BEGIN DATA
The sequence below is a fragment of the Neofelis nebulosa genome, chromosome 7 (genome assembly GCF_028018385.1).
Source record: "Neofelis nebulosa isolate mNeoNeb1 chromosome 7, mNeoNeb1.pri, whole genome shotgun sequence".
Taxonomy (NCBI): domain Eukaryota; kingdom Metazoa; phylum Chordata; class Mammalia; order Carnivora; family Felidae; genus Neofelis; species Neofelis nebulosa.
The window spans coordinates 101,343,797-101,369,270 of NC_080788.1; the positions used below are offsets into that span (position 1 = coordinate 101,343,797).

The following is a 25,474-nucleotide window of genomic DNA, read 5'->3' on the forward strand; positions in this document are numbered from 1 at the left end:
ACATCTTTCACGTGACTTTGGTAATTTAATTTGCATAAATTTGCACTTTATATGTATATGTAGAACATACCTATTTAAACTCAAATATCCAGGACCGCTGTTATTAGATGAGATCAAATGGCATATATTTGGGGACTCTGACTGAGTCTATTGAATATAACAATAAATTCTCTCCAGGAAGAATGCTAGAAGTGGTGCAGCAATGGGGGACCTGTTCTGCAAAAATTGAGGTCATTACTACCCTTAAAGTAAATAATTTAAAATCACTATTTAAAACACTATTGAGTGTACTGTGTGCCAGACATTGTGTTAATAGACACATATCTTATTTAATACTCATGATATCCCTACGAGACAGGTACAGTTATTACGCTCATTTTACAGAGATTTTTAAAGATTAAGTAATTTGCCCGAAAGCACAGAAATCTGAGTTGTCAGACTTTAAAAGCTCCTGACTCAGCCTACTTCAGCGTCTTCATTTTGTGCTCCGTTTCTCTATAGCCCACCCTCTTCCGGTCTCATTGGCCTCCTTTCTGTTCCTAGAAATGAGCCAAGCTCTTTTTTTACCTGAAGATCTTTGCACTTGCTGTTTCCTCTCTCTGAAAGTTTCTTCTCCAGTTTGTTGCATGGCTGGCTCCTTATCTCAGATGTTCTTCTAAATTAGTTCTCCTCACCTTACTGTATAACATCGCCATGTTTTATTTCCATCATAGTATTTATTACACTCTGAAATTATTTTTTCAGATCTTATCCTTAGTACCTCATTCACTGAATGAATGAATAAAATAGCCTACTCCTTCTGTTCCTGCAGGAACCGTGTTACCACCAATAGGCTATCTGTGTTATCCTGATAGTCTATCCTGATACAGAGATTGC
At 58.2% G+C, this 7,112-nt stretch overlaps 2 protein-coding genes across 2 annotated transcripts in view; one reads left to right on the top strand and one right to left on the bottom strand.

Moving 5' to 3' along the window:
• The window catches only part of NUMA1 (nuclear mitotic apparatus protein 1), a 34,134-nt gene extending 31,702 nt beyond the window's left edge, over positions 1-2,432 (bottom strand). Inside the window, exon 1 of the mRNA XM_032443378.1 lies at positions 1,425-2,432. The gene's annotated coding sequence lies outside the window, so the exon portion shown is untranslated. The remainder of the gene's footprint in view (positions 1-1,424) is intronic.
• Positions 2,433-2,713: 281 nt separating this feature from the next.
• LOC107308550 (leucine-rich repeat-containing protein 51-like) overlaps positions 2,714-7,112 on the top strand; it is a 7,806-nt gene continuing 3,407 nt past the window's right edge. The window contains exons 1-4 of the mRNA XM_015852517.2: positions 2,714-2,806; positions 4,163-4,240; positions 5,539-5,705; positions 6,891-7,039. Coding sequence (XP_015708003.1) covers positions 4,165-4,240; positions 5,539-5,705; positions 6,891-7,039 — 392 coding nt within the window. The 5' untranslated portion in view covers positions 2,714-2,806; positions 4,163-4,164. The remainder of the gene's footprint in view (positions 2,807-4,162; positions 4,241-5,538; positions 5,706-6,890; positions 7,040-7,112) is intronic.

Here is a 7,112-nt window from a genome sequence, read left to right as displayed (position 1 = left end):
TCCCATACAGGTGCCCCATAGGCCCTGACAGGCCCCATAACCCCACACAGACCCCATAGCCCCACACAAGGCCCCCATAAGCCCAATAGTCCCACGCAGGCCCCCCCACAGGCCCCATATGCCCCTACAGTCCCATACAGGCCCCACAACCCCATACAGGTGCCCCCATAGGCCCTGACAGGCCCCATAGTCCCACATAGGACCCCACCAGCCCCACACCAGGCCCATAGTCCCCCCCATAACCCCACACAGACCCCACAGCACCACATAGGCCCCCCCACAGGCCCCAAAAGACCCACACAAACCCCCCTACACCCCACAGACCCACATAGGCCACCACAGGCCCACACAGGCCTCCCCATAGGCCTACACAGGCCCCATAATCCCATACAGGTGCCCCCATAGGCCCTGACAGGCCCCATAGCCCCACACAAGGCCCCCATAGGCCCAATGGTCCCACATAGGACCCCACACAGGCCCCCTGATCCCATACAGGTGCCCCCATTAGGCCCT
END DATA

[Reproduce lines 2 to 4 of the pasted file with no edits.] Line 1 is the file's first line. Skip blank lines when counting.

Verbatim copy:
Source record: "Neofelis nebulosa isolate mNeoNeb1 chromosome 7, mNeoNeb1.pri, whole genome shotgun sequence".
Taxonomy (NCBI): domain Eukaryota; kingdom Metazoa; phylum Chordata; class Mammalia; order Carnivora; family Felidae; genus Neofelis; species Neofelis nebulosa.
The window spans coordinates 101,343,797-101,369,270 of NC_080788.1; the positions used below are offsets into that span (position 1 = coordinate 101,343,797).